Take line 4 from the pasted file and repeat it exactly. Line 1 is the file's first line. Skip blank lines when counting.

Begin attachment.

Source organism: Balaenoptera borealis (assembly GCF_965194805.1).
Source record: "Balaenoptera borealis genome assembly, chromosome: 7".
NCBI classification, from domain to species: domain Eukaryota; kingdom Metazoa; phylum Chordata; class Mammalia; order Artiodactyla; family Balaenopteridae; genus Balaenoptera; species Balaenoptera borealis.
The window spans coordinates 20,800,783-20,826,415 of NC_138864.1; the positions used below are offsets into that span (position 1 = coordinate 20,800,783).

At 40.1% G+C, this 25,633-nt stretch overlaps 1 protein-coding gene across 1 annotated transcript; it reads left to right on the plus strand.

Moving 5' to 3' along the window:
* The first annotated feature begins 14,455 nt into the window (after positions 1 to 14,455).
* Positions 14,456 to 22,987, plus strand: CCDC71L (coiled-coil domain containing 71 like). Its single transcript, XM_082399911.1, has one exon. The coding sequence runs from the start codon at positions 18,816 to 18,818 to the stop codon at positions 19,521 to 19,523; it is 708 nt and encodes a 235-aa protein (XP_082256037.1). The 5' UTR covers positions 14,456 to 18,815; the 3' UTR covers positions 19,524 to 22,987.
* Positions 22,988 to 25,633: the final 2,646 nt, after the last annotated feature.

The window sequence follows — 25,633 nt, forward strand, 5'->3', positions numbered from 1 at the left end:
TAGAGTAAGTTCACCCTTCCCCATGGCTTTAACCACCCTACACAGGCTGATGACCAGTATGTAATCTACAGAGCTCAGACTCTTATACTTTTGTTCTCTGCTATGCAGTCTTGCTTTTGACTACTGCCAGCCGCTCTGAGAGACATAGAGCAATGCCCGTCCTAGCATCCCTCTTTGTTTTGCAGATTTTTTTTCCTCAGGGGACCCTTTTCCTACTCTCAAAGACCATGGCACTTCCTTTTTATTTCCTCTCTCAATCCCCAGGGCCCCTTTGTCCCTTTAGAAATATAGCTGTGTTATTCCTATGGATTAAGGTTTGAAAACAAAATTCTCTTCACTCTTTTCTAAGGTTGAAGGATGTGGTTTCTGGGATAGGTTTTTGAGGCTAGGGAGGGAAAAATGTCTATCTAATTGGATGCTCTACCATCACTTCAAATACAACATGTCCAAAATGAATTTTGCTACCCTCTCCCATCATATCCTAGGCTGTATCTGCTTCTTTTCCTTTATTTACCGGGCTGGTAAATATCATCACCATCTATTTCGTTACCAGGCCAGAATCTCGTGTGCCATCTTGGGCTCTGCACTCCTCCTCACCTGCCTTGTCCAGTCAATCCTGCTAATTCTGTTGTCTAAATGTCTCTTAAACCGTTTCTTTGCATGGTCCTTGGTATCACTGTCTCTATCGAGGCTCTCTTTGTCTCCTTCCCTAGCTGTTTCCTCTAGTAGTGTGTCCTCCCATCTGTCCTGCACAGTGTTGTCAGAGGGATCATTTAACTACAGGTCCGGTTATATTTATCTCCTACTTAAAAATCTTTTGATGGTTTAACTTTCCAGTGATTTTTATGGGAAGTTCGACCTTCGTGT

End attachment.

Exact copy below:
The window spans coordinates 20,800,783-20,826,415 of NC_138864.1; the positions used below are offsets into that span (position 1 = coordinate 20,800,783).